I don't know about the Porta Pros, but I like the KSC75s a little better than the HD202s in general. The KSC75s are also a little more comfy over long listening sessions. That said, the HD202s are fantastic and offer much better isolation. Again, sound effects in action movies are awesome with the HD202s.

As far as the channel difference. I dunno. The two I have don't seem to exhibit much channel imbalance. But they might be position sensitive which may be why measurements came the way they came.

As for mods, if one looks at the cup (in the dis-assembly picture), one may find a thin plastic circle with a small hole attached by screws (if I remember correctly). That hole is a bass port. Covering the tiny hole results in no-bass. One can tune the bass response by carefully and partially blocking the port. It is already fairly small so it's a bit of a task to tune them neutral. Put it's possible, though roughness in the upper mid-range is a bit harder to tame IMO.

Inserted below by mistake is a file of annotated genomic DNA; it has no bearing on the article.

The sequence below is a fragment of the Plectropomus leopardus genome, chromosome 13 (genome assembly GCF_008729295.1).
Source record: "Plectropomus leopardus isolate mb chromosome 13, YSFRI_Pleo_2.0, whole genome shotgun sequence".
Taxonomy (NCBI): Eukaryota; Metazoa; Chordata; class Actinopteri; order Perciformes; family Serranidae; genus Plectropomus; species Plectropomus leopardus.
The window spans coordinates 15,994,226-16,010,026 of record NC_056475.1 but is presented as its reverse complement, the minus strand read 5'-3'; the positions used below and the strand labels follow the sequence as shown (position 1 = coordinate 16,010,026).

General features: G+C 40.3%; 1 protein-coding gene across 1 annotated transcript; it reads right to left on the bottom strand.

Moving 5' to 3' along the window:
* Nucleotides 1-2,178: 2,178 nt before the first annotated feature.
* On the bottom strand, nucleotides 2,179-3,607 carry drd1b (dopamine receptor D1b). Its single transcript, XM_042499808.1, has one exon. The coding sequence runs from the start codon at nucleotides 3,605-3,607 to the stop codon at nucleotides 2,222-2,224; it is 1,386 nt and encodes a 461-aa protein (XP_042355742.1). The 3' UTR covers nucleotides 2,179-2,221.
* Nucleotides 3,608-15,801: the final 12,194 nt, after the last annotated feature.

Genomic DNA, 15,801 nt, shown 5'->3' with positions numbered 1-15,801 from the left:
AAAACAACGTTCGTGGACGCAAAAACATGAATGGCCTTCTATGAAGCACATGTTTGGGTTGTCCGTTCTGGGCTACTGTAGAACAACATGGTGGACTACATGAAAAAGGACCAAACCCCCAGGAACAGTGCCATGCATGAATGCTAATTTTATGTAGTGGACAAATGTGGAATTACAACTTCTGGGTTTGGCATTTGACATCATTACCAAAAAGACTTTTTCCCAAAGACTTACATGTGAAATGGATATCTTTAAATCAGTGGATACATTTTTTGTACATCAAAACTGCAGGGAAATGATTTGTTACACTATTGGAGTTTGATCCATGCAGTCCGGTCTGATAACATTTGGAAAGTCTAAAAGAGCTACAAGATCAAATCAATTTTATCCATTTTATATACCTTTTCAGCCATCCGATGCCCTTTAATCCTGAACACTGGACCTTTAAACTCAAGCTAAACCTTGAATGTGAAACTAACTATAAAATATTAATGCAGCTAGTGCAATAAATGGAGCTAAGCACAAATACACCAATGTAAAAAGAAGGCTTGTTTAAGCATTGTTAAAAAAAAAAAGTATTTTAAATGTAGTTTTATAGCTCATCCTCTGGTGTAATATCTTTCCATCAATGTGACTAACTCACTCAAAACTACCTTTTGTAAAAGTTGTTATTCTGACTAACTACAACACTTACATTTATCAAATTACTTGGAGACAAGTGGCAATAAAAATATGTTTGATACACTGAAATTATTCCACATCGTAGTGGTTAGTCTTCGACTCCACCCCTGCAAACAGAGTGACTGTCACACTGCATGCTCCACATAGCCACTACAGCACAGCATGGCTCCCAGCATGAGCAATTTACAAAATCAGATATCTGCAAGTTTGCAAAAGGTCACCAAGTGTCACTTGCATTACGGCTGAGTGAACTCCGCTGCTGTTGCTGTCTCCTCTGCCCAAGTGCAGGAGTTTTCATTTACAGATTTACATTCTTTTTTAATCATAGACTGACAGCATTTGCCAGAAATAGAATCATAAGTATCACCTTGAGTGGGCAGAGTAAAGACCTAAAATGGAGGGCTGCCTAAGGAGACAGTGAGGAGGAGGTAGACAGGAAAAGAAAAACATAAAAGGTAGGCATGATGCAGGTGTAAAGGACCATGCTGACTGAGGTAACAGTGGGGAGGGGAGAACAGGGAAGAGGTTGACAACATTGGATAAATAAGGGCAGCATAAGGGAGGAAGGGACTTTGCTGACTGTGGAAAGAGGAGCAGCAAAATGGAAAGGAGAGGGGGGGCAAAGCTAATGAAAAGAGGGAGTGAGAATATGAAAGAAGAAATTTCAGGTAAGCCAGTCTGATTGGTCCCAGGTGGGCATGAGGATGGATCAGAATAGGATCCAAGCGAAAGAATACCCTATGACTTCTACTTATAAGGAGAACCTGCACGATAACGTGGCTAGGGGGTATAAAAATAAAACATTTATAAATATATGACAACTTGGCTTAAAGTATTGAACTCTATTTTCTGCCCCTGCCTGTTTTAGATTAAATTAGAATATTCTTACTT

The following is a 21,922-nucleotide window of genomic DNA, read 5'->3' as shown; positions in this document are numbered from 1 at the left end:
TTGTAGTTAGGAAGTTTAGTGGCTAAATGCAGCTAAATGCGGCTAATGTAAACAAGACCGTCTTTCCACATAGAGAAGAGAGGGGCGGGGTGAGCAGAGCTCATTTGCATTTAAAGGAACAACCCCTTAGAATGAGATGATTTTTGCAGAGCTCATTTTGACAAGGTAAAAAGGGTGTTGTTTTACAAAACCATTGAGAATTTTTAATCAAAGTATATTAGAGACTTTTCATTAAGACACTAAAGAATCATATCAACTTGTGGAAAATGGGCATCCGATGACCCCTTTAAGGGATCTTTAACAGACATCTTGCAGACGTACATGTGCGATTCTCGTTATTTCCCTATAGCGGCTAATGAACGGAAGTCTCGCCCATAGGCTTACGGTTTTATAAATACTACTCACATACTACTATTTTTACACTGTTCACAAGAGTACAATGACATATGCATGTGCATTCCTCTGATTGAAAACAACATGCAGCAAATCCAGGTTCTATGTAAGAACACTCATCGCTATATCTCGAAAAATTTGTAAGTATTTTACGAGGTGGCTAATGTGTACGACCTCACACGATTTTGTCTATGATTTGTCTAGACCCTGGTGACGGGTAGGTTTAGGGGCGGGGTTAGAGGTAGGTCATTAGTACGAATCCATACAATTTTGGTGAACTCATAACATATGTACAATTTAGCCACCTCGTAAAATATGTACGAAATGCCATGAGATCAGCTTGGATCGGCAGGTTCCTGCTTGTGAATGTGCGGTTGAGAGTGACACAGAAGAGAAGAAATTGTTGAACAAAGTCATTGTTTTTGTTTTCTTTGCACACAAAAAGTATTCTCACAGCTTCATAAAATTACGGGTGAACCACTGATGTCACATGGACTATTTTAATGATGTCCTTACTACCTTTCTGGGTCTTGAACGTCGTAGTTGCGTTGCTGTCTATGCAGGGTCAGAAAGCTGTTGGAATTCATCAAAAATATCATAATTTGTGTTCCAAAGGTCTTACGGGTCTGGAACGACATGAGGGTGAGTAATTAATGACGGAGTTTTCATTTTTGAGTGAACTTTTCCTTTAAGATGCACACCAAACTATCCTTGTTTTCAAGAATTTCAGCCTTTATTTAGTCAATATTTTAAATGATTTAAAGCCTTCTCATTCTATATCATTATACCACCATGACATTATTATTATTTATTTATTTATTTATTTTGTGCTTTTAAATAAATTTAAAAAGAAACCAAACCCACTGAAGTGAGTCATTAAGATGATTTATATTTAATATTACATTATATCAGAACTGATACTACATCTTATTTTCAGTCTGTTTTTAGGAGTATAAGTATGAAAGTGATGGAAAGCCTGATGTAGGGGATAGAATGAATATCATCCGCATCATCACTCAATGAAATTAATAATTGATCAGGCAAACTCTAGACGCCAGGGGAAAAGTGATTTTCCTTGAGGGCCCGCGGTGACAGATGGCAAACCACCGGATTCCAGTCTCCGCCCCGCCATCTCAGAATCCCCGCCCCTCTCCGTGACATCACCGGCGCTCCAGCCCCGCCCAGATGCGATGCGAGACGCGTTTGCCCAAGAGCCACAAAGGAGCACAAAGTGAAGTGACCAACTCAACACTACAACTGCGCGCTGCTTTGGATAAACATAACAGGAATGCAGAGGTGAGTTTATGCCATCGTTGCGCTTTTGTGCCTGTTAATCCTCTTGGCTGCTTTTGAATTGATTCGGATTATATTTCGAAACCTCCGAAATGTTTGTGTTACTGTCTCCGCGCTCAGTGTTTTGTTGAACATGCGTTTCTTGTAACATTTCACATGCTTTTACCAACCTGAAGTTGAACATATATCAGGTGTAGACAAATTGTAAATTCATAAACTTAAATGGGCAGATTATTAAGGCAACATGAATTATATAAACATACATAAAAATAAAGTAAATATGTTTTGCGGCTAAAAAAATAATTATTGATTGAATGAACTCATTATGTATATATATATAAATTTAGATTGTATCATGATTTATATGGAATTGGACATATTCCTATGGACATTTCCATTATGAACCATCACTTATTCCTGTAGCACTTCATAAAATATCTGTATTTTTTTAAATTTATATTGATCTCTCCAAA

Anyhow. I honestly feel your review is right on the mark in your subjective evaluation. I also get fairly similar measured responses. Awesome and very thorough review as always.

Type35's picture

Good to see some love for the budget category.
In the same vein, the Tascam TH-02 and the Fostex TH-7BB deserve a review. They are from well respected manufacturers and have garnered some positive reviews on forums like Head-Fi and SBAF.
The new MK801 from 1More/Xiaomi looks mighty interesting too.

brause's picture

I first experienced these at a listening station in direct comparison to the first-generation Sennheiser Momentum on ear. At the time of the test, I did not know the HD202's price. I noticed that the are much fiimsier built in comparison to the Momentums, however they sounded almost as good.